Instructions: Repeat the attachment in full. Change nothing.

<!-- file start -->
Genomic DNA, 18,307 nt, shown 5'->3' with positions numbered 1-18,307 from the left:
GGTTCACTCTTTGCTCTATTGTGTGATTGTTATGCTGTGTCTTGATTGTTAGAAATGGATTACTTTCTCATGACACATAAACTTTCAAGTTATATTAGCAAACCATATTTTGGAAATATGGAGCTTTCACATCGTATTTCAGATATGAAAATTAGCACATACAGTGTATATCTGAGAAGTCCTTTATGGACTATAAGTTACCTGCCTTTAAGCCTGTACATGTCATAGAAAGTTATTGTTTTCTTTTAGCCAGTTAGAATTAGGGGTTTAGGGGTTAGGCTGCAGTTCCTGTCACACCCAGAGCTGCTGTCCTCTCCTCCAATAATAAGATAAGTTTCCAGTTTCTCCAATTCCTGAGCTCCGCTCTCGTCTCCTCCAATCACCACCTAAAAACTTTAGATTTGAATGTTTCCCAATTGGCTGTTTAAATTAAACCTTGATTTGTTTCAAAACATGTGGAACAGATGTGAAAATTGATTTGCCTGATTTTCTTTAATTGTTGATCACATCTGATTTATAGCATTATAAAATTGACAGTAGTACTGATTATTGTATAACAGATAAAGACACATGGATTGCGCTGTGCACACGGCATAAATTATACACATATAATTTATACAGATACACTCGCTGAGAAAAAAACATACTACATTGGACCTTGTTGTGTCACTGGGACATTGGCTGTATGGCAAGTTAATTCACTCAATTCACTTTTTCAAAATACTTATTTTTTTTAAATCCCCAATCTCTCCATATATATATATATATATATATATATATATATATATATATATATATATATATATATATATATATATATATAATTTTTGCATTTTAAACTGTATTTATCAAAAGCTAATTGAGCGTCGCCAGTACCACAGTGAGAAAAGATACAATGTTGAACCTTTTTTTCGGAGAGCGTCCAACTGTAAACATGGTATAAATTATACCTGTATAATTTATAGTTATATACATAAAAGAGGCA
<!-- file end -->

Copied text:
Genomic DNA, 18,307 nt, shown 5'->3' with positions numbered 1-18,307 from the left:
GGTTCACTCTTTGCTCTATTGTGTGATTGTTATGCTGTGTCTTGATTGTTAGAAATGGATTACTTTCTCATGACACATAAACTTTCAAGTTATATTAGCAAACCATATTTTGGAAATATGGAGCTTTCACATCGTATTTCAGATATGAAAATTAGCACATACAGTGTATATCTGAGAAGTCCTTTATGGACTATAAGTTACCTGCCTTTAAGCCTGTACATGTCATAGAAAGTTATTGTTTTCTTTTAGCCAGTTAGAATTAGGGGTTTAGGGGTTAGGCTGCAGTTCCTGTCACACCCAGAGCTGCTGTCCTCTCCTCCAATAATAAGATAAGTTTCCAGTTTCTCCAATTCCTGAGCTCCGCTCTCGTCTCCTCCAATCACCACCTAAAAACTTTAGATTTGAATGTTTCCCAATTGGCTGTTTAAATTAAACCTTGATTTGTTTCAAAACATGTGGAACAGATGTGAAAATTGATTTGCCTGATTTTCTTTAATTGTTGATCACATCTGATTTATAGCATTATAAAATTGACAGTAGTACTGATTATTGTATAACAGATAAAGACACATGGATTGCGCTGTGCACACGGCATAAATTATACACATATAATTTATACAGATACACTCGCTGAGAAAAAAACATACTACATTGGACCTTGTTGTGTCACTGGGACATTGGCTGTATGGCAAGTTAATTCACTCAATTCACTTTTTCAAAATACTTATTTTTTTTAAATCCCCAATCTCTCCATATATATATATATATATATATATATATATATATATATATATATATATATATATATATATATATATATATAATTTTTGCATTTTAAACTGTATTTATCAAAAGCTAATTGAGCGTCGCCAGTACCACAGTGAGAAAAGATACAATGTTGAACCTTTTTTTCGGAGAGCGTCCAACTGTAAACATGGTATAAATTATACCTGTATAATTTATAGTTATATACATAAAAGAGGCA